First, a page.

57,000 newborns die of drug-resistant sepsis in India annually: Study

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Melbourne | Updated: July 24, 2018 5:41:09 PM

About 57,000 newborn babies in India die annually due to drug-resistant sepsis, according to a study which found that the increased use of over-the-counter antibiotics without prescriptions is leading to the spread of superbug infections worldwide.

The study highlights the need for better enforcement of laws in the global fight against superbugs.
(Representational photo: IE)

About 57,000 newborn babies in India die annually due to drug-resistant sepsis, according to a study which found that the increased use of over-the-counter antibiotics without prescriptions is leading to the spread of superbug infections worldwide.

The study highlights the need for better enforcement of laws in the global fight against superbugs.

The study, published in The Journal of Infection, showed that antibiotics the most frequently prescribed medicine worldwide.

Antibiotic resistance is a major global health threat which accounts for more than two million infections and 23,000 deaths annually in the US, researchers found.

Between 2000 and 2010, consumption of antibiotics increased globally from 50 billion to 70 billion standard units. Majority of overall increase in consumption occurred in Brazil, Russia, India, China and South Africa, the study found.

“Reliable estimates of the burden of antibiotic-resistant infections in developing countries are lacking but it is believed to cause many more deaths in these countries,” said Emmanuel Adewuyi, from Queensland University of Technology (QUT) in Australia.

“In India, for example, about 57,000 neonatal sepsis deaths occurring annually are due to antibiotic-resistant infections,” he added.

Global increase was driven in part by economic growth and access to antibiotics. Pooled proportion of non-prescription supply of antibiotics in community pharmacies was 62 per cent, researchers said.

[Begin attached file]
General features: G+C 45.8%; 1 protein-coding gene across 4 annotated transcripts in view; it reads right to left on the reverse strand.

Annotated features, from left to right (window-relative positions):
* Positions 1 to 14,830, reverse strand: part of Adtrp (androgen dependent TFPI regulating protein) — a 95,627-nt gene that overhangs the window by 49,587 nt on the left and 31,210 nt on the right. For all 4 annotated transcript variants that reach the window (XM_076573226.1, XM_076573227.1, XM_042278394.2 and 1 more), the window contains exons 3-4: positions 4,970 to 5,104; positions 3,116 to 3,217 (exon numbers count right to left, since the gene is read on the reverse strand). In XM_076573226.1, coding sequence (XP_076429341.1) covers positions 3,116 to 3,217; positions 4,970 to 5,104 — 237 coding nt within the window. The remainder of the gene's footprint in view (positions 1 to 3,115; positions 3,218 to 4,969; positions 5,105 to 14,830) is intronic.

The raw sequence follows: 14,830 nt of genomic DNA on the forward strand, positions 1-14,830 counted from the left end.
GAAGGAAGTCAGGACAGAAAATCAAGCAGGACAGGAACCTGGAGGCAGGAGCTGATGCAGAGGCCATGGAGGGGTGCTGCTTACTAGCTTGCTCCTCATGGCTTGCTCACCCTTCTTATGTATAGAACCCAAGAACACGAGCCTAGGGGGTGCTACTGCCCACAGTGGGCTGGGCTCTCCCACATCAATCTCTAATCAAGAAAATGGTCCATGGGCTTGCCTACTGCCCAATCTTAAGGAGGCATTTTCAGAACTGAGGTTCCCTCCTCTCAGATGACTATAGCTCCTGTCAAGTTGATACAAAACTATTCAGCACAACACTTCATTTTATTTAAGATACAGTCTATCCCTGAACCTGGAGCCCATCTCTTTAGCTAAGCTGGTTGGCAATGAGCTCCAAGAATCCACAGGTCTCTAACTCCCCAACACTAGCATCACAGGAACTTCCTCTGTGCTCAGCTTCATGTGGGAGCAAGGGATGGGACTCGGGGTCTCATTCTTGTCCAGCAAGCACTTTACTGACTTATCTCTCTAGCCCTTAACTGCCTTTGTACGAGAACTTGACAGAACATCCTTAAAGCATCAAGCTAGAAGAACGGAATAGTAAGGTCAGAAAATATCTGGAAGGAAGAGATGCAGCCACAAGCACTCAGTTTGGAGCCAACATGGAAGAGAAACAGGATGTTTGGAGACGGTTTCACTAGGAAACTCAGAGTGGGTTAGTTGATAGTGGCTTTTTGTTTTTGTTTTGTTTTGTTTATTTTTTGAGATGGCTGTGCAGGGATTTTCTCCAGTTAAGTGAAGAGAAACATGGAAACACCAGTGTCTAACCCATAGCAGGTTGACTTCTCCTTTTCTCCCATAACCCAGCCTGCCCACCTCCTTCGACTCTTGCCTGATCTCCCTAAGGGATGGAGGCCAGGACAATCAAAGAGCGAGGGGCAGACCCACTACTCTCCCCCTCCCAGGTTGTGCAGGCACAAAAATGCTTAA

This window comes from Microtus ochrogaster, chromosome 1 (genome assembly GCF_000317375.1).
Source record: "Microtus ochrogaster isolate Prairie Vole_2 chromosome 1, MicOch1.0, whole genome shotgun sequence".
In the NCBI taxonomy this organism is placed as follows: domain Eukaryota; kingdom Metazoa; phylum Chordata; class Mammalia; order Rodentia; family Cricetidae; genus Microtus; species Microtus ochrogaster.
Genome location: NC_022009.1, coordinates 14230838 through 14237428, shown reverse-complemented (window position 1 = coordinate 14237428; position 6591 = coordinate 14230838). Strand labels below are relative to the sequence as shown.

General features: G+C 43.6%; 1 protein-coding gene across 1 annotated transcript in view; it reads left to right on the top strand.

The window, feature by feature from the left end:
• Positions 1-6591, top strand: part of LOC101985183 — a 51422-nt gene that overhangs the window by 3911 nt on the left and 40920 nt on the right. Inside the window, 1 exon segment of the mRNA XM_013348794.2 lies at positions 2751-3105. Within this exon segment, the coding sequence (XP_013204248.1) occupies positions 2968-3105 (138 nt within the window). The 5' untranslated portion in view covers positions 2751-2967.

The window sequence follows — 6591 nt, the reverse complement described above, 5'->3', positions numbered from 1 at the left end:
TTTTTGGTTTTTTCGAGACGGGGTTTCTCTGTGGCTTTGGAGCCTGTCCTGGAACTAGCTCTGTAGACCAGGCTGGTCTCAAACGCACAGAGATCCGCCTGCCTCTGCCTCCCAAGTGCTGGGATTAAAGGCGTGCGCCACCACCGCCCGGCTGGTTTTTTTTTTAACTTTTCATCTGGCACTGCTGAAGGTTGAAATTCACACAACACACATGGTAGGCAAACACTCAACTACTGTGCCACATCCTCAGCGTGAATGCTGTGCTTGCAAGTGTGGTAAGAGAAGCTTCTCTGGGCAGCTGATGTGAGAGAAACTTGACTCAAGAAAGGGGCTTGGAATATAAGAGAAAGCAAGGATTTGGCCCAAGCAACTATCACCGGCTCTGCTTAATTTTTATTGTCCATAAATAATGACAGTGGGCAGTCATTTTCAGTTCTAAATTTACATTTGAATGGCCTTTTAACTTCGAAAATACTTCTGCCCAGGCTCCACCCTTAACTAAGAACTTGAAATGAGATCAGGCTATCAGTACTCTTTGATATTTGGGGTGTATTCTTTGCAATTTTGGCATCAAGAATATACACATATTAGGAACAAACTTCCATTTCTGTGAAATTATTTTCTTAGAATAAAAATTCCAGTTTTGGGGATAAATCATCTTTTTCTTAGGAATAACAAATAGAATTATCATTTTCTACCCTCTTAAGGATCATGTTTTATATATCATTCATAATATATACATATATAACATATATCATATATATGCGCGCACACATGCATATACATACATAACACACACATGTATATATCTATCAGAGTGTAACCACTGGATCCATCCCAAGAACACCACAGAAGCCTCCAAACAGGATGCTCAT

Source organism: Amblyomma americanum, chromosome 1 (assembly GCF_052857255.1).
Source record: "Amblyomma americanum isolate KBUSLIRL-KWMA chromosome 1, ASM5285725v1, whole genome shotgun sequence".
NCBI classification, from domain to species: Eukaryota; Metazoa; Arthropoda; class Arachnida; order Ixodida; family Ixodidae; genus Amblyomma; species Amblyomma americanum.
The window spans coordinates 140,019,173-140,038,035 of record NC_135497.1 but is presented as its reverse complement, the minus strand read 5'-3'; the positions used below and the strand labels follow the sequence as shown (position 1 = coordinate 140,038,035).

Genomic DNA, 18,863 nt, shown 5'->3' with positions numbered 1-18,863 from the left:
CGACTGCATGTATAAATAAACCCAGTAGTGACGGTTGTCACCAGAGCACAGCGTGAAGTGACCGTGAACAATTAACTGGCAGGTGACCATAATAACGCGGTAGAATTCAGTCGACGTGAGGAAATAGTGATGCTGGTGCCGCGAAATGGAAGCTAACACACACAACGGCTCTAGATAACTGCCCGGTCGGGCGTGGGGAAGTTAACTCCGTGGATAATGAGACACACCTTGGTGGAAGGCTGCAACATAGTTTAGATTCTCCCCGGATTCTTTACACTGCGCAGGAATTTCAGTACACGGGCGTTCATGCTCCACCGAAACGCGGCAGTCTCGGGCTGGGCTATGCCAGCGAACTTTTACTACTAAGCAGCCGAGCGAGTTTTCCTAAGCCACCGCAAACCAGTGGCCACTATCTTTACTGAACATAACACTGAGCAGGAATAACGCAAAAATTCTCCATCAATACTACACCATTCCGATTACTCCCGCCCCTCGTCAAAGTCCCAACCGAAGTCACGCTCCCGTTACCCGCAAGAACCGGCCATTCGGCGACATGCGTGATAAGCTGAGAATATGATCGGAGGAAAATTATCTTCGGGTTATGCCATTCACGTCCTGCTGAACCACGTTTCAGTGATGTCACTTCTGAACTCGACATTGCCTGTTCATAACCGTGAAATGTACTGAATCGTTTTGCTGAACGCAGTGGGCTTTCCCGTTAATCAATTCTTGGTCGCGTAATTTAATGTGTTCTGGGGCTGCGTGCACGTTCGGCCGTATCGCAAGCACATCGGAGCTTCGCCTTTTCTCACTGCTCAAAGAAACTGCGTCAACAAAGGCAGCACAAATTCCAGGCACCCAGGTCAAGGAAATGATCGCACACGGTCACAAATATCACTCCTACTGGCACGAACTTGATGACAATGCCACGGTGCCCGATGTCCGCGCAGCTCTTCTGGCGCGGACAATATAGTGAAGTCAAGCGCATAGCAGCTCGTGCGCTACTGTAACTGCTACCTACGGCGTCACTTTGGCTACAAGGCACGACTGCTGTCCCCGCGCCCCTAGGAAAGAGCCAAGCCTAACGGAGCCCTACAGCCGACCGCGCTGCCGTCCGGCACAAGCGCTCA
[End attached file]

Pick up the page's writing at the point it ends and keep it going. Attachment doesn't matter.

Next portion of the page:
South America has the highest incidence of non-prescription supply of antibiotics in community pharmacies.

“We searched global databases for studies published from 2000 to 2017 which reported on the frequency of non-prescription sale and supply of antibiotics in community pharmacies worldwide,” said Adewuyi.

“Studies from 24 countries were analysed and to our alarm we discovered that antibiotics are frequently supplied without prescription in many countries,” he said.

“This overuse of antibiotics could facilitate the development and spread of antibiotic resistance. Antibiotic resistance accounts for more than two million infections and 23,000 deaths annually in the US, and around 25,000 deaths in Europe each year,” Adewuyi said.

Of the 24 countries included in the study, only Thailand did not classify antibiotics as prescription only, yet the supply of antibiotics with a prescription was commonplace in all.

“The majority of these antibiotics being supplied without prescription were for the treatment of disease conditions that were largely acute and self-limited, such as upper respiratory tract infections and gastroenteritis,” Adewuyi said.

“Many were also broad-spectrum antibiotics like amoxicillin, azithromycin and others which increase the risk of the development of difficult-to-treat infections like the the deadly methicillin resistant Staphylococcus aureus,” he said.

“Considering most countries have laws prohibiting over-the-counter sales of antibiotics, there is a need to ensure such laws are more strictly enforced where appropriate,” he added.

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